I recently spent an enlightening week attending IndieReCon, a fantastic online convention focusing on publishing and authors, with an obvious emphasis on those involved as “Indies,” an evolving term encompassing small publishers and the authors whose works they publish, as well as self-published authors and authors publishing under their own imprints. I should add that the team who put together this Con did a spectacular job and made a point of not bashing the traditional publishing world. On that, I highly commend their professionalism. There’s plenty of room for everyone in this industry. (Twitter hashtag #IndieReCon)
“So, what’s IndieReCon got to do with epic revolutions and branding?”
“I’m getting there.”
I love books and everything about them, including the evolution of the publishing industry, and IndieReCon made me think about all of that and about how to define my unique brand. We are at a true juncture in publishing history, one in which evolutions have enabled revolutions.
We can thank technology for bringing us here.
Ease of file conversion and simplified uploading, along with opening up international distribution channels, have enabled mass Indie entry into the ebook market. Advances in print-on-demand technology also have made entry into the print market a viable option for Indies (publishers and authors), as well.
“Okay. So those are evolutions in technology. What do they have to do with epic revolutions and branding? Stay on topic, woman!”
“Oh ye of little faith.” *gratuitous eye roll*
Technology has brought us to this juncture, and I feel pretty safe in betting that it will continue to aid all sides of the publishing industry in more ways than we can count—from encouraging more artists to join the party to bringing global entities together in new ways. But technology is mostly an enabler. What it has enabled isn’t just evolutionary. It’s equally revolutionary.
Technology has opened up a lot of festering sores, on traditional and Indie arms of the publishing industry. Prior to Indie feasibility, authors felt the tightening throttle of narrow (and seemingly becoming even more narrow) opportunities to get their books in the hands of readers.
“So did everyone else in the business, including agents and editors and designers!”
“Yep, they did. Stick with me, dude. I’m focusing on writers at the moment.”
So, when technology made publishing feasible for the average individual, some authors decided to practice a publishing paradigm already established by predecessors like Edgar Allan Poe and Virginia Wolff, to name just two. Revolutions don’t always move forward. Sometimes they move back to something that came before, something that was necessary at the time and may have succeeded to some degree. In this case, a depressed traditional publishing environment, coupled with advances in technology, facilitated a move to a model that had worked in the past (though differently and some might say “improved” owing to the technology aspect, which Indie predecessors didn’t have at their disposal).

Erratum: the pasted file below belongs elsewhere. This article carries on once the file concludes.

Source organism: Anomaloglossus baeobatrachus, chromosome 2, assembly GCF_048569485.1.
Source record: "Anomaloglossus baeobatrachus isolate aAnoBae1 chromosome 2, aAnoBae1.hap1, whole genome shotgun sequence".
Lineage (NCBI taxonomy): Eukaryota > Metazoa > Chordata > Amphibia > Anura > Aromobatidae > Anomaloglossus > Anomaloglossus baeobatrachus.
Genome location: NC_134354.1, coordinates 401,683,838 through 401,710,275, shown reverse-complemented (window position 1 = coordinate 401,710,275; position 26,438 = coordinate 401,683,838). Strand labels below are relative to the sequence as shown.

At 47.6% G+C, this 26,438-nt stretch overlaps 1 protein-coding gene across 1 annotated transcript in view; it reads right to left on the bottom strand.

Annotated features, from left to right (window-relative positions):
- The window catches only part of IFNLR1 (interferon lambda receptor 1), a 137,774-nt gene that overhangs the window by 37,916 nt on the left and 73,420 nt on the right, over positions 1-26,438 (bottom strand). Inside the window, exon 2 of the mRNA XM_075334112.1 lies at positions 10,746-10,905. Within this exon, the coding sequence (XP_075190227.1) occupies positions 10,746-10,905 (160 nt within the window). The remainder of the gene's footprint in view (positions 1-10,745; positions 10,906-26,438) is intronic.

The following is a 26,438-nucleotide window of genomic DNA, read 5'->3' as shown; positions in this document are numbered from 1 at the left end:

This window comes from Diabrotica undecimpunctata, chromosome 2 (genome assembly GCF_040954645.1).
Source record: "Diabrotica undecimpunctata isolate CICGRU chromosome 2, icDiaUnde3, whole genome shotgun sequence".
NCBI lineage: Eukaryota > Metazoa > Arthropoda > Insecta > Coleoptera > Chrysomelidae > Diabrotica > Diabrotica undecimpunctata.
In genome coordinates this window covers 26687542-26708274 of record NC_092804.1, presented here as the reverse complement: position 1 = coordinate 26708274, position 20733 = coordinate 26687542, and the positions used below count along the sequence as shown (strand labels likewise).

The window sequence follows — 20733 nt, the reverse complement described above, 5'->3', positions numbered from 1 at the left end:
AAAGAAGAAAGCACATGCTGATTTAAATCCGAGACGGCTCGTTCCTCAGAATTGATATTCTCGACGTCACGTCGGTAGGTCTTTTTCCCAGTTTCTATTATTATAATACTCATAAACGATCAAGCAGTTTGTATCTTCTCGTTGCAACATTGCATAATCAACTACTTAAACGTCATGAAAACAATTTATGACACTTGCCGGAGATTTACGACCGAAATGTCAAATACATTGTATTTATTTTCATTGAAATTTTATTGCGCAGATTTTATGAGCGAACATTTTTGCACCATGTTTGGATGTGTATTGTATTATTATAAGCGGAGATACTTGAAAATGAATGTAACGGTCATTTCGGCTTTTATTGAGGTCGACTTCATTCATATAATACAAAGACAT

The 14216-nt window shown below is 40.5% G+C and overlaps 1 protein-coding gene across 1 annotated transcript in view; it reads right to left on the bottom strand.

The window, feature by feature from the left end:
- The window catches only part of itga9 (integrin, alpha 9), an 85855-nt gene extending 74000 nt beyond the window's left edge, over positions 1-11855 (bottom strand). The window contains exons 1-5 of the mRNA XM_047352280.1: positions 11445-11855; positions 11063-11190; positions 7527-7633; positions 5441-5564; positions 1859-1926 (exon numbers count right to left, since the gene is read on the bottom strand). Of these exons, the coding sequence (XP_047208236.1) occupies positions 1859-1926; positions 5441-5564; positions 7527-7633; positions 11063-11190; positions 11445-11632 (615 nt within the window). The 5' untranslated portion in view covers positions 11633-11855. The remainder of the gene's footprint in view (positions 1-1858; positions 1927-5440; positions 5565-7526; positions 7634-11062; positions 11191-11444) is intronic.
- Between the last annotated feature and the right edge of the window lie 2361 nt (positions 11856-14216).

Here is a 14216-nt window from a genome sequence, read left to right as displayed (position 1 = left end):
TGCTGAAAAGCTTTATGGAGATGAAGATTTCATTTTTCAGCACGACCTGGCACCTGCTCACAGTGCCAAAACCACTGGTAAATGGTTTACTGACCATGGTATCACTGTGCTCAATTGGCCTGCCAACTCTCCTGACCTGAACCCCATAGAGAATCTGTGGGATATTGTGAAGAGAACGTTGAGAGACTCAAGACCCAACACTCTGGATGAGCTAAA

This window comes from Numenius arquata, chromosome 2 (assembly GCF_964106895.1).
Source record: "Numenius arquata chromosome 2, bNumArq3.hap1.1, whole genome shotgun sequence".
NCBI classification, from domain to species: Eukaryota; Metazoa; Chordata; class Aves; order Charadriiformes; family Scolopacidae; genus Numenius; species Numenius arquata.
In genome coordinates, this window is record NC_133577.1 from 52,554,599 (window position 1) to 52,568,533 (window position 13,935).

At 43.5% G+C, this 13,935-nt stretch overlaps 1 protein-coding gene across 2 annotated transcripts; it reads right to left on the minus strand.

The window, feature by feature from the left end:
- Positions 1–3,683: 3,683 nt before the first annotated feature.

What makes the move revolutionary is the motivation of the authors. Some embraced Indie publishing for monetary gains, including authors who saw a lucrative market and some authors who had published traditionally in the past and wanted to regain rights to out-of-print works. Some embraced Indie publishing because they had become discouraged by rejections from the traditional arm of the business (agents, editors, publishers). Some lost patience with or got pissed off at the traditional arm (in some cases justifiably, but not in every case). But in all cases of going Indie, authors strayed from the pattern followed by the traditional wing of publishing. That’s a break with what has been the status quo for a very long time. Any break with the status quo is a revolution, no matter how minor or major in scale.
“Okay, so it’s a revolution. What’s that got to do with your branding?”
I’ve come to a decision about which path I’ll take with my work. I started out the traditional way, feeling that no matter what happened, I’d learn something valuable, and I have! Right now, though, the Indie route is the right one for my work, which doesn’t mean I won’t consider all options on an ongoing basis. Status quos make me itchy, even my own. Of late, my work has grown some tentacles that make Indie publishing something I want to do. It will give me space to play (and to work like a mutha!). And to satisfy my greed, it will afford me the opportunity to join not just one revolution, but at least one more that isn’t likely to be something the traditional publishing path would welcome in a debut author.
“What the hell, lady? You’re all about revolutions. Are you some kind of hippie?”
“Hmm. I guess I am, but that’s not the point. Or maybe it is. Don’t confuse me. I’m on a roll here.”
“Let me finish!”
“I wish like hell you would!”
A few brave souls have returned to their literary roots of late, two of which are John Scalzi and Hugh Howey. Both of these authors are serializing their work to some degree.